Tuesday, September 11, 2012
While in San Diego over Labor Day weekend, I visited the Mingei Museum. I thought it would be a good way to spend the afternoon with my mom. It was air conditioned. I had no idea the museum would have a number of George Nakashima pieces in its permanent collection. I love George Nakashima. His studio was only a stone's throw from my childhood home in Bucks County, Pennsylvania. I passed it many times as a teenager, hanging out in New Hope on weekends, but it was never open to the public.
The stools pictured above were included in an exhibition called True Blue. They stood in a corner of the museum temporarily dedicated to indigo.
Friday, September 7, 2012
Last week I spent a few days in Coronado, a little island just over the bridge from San Diego. My mom came out from Arizona to meet me there. In the early evening she would sit in front of the tv, resting from our day's outing. I would head over to the beach, only a couple of blocks away, to walk on the sand.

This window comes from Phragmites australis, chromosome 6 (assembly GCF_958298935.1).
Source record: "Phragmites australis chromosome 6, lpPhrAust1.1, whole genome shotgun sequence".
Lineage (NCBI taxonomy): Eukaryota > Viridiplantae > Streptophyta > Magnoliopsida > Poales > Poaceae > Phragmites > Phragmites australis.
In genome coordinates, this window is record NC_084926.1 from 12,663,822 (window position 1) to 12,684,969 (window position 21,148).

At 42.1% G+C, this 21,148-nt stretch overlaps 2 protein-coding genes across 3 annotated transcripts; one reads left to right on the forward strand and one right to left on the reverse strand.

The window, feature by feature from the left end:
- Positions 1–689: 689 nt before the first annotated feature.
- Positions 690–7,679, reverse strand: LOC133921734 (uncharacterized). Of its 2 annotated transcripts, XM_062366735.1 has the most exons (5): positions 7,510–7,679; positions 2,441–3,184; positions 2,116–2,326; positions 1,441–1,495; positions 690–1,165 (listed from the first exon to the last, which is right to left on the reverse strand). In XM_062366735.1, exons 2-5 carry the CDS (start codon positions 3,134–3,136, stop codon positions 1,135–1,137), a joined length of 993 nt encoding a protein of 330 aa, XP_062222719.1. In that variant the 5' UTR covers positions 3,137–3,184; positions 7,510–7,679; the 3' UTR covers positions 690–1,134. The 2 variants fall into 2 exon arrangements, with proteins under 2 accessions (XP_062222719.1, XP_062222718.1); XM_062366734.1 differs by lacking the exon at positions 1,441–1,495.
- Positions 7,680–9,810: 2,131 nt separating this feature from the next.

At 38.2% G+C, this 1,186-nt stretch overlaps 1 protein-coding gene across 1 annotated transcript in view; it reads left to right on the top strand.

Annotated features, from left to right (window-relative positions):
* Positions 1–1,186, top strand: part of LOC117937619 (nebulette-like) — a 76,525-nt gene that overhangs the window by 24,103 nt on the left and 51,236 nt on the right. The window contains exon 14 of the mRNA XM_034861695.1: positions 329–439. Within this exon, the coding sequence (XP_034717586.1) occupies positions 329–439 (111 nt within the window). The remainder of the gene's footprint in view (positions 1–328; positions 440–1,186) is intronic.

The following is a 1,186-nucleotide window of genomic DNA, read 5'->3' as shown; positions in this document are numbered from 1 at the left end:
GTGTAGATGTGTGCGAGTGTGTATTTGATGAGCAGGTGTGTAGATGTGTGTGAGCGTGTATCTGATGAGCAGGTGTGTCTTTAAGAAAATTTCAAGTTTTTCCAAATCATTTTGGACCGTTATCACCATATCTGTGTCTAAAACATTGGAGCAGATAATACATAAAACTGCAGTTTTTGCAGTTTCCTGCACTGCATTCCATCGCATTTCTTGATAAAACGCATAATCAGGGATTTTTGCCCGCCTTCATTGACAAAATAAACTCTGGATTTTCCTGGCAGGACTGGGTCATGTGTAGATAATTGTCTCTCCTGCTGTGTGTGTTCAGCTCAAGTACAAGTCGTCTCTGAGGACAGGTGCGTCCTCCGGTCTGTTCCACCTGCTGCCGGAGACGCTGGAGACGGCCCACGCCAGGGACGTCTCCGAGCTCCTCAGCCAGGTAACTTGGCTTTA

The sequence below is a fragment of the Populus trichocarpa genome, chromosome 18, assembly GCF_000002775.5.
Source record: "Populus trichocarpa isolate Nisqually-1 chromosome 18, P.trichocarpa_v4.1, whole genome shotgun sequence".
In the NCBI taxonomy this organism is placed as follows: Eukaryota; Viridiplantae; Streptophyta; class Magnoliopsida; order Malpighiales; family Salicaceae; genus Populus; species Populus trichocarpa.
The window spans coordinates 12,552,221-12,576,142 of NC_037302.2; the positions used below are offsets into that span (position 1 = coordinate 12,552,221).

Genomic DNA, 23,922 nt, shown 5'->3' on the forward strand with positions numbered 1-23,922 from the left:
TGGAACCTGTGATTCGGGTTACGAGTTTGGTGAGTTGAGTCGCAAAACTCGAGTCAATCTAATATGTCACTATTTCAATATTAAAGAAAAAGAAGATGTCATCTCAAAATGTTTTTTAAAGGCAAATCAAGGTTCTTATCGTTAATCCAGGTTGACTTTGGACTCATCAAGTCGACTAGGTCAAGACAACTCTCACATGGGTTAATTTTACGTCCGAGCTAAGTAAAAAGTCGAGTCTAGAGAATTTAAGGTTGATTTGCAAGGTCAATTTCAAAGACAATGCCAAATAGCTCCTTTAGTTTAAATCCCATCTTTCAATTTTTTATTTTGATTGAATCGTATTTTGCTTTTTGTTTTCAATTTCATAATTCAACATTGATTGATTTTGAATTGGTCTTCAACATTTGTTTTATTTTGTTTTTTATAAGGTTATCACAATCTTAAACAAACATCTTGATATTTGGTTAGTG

I like the way the beach sounds. Muffled. The waves sound distant although they are not. When I stood at the very edge of the ocean and kept my balance as the peripheral vestiges of the Pacific gathered around my feet, I looked at the color of the water and could vividly imagine its saltiness. The taste filled my mouth.
Tuesday, September 4, 2012